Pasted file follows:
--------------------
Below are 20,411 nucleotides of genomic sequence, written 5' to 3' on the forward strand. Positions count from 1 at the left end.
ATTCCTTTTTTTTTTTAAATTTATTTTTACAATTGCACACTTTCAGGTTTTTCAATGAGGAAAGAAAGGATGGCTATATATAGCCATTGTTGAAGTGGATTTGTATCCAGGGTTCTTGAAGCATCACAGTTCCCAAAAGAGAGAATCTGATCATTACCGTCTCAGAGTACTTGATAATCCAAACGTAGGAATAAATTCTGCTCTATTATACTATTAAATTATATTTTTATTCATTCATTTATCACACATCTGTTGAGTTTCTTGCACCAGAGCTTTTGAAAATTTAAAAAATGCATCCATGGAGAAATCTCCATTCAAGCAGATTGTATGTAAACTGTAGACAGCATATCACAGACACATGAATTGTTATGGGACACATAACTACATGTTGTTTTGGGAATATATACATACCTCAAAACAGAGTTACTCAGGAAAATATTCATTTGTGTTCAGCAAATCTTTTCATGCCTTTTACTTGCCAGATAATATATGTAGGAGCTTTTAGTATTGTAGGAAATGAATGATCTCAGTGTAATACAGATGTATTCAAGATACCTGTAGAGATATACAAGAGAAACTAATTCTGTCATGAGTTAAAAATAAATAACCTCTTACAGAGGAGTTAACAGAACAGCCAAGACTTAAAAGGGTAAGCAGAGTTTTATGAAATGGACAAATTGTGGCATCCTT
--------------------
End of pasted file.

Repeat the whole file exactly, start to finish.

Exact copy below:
Below are 20,411 nucleotides of genomic sequence, written 5' to 3' on the forward strand. Positions count from 1 at the left end.
ATTCCTTTTTTTTTTTAAATTTATTTTTACAATTGCACACTTTCAGGTTTTTCAATGAGGAAAGAAAGGATGGCTATATATAGCCATTGTTGAAGTGGATTTGTATCCAGGGTTCTTGAAGCATCACAGTTCCCAAAAGAGAGAATCTGATCATTACCGTCTCAGAGTACTTGATAATCCAAACGTAGGAATAAATTCTGCTCTATTATACTATTAAATTATATTTTTATTCATTCATTTATCACACATCTGTTGAGTTTCTTGCACCAGAGCTTTTGAAAATTTAAAAAATGCATCCATGGAGAAATCTCCATTCAAGCAGATTGTATGTAAACTGTAGACAGCATATCACAGACACATGAATTGTTATGGGACACATAACTACATGTTGTTTTGGGAATATATACATACCTCAAAACAGAGTTACTCAGGAAAATATTCATTTGTGTTCAGCAAATCTTTTCATGCCTTTTACTTGCCAGATAATATATGTAGGAGCTTTTAGTATTGTAGGAAATGAATGATCTCAGTGTAATACAGATGTATTCAAGATACCTGTAGAGATATACAAGAGAAACTAATTCTGTCATGAGTTAAAAATAAATAACCTCTTACAGAGGAGTTAACAGAACAGCCAAGACTTAAAAGGGTAAGCAGAGTTTTATGAAATGGACAAATTGTGGCATCCTT